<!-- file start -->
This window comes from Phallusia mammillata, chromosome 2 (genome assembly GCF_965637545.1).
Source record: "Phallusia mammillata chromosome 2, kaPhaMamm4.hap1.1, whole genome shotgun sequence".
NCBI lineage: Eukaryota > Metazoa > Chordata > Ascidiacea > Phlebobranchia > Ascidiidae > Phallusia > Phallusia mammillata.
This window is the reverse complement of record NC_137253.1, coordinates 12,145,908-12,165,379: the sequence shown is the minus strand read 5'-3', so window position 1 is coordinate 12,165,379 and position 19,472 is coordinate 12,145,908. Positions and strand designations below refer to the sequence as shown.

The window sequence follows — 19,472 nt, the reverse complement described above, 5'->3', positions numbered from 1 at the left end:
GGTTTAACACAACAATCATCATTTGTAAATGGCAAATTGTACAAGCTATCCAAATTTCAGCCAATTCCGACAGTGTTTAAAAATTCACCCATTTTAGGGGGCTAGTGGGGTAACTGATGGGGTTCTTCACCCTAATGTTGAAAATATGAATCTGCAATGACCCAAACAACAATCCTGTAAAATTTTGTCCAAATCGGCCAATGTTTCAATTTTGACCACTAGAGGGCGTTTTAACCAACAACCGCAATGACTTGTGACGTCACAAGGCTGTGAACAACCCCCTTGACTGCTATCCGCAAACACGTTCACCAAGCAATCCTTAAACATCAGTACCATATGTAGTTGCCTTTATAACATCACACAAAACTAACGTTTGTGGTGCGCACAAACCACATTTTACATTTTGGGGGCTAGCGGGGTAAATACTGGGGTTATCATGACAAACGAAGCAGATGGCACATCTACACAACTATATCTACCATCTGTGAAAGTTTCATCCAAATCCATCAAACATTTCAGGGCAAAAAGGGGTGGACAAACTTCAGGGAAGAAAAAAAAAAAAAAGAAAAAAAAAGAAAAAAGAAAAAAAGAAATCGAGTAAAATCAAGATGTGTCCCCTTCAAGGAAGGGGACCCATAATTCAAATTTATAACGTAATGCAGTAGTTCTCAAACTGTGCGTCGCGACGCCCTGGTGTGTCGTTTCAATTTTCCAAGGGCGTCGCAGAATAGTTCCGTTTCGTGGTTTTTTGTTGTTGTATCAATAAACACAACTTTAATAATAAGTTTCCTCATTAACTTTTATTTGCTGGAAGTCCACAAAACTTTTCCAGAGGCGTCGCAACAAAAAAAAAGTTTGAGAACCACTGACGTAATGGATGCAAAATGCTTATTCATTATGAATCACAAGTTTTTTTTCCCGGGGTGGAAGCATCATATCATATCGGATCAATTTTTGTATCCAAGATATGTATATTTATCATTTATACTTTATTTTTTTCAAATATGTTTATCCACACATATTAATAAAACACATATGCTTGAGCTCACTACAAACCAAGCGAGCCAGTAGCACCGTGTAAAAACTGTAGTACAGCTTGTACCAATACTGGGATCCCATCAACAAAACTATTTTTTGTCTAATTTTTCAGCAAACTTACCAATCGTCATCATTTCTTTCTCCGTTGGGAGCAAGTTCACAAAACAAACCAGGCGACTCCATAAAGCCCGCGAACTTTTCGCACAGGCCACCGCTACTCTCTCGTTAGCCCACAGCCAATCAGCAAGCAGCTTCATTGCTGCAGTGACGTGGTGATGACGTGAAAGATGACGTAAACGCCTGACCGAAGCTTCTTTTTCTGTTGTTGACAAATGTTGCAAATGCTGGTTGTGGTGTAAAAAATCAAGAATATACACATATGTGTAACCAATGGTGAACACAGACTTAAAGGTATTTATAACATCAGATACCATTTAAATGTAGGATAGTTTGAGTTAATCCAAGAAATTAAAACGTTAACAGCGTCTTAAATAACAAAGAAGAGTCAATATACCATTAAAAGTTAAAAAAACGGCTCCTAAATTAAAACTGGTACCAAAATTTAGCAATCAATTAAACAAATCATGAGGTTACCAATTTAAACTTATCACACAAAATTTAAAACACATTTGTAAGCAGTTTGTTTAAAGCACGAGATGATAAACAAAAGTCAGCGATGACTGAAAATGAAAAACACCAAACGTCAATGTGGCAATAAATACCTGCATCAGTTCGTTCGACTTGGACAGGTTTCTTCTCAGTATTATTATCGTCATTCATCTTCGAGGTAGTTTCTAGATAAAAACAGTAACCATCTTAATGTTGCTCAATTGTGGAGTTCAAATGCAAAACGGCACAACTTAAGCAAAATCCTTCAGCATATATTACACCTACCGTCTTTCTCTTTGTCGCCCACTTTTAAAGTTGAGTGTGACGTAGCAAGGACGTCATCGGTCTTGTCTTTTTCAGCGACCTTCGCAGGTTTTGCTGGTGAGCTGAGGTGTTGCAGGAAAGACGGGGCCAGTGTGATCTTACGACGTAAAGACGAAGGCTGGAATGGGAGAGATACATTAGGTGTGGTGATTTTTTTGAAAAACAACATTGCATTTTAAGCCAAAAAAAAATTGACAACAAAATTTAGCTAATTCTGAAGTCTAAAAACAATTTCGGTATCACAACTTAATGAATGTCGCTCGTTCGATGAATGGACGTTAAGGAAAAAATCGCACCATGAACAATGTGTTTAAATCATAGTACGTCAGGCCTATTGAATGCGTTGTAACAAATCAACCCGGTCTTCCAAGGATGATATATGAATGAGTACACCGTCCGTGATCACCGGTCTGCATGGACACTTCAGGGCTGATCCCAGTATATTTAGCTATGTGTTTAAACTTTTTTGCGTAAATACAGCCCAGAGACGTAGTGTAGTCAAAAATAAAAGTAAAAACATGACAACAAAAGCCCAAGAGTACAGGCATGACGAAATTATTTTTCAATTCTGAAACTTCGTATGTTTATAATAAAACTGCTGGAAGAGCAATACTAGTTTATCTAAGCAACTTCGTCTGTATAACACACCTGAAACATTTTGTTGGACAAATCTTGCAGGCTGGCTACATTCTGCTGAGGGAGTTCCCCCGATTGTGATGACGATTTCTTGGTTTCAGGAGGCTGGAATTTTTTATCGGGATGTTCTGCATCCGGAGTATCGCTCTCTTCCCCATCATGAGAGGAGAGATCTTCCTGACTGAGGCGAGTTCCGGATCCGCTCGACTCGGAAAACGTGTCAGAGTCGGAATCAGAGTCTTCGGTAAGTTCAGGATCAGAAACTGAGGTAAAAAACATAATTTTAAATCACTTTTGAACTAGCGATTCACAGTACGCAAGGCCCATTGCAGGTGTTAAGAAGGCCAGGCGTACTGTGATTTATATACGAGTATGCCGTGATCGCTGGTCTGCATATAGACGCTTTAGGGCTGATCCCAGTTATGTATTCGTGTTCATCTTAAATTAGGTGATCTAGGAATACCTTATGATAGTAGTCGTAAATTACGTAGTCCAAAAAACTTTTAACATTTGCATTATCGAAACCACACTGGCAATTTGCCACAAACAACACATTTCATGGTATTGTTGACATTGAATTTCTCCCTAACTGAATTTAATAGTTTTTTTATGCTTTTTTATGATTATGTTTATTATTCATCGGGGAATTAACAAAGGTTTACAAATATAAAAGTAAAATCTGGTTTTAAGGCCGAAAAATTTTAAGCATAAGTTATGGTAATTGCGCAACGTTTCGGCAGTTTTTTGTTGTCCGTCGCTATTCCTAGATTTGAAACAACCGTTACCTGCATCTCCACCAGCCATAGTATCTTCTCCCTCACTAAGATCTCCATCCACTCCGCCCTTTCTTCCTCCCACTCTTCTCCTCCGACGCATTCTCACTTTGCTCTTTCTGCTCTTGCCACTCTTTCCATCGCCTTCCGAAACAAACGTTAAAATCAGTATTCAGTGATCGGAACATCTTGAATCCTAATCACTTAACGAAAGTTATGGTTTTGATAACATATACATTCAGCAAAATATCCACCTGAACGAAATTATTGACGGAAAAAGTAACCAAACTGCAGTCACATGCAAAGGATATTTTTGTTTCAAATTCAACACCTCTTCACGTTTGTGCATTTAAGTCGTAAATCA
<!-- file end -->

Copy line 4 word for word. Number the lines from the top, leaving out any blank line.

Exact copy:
This window is the reverse complement of record NC_137253.1, coordinates 12,145,908-12,165,379: the sequence shown is the minus strand read 5'-3', so window position 1 is coordinate 12,165,379 and position 19,472 is coordinate 12,145,908. Positions and strand designations below refer to the sequence as shown.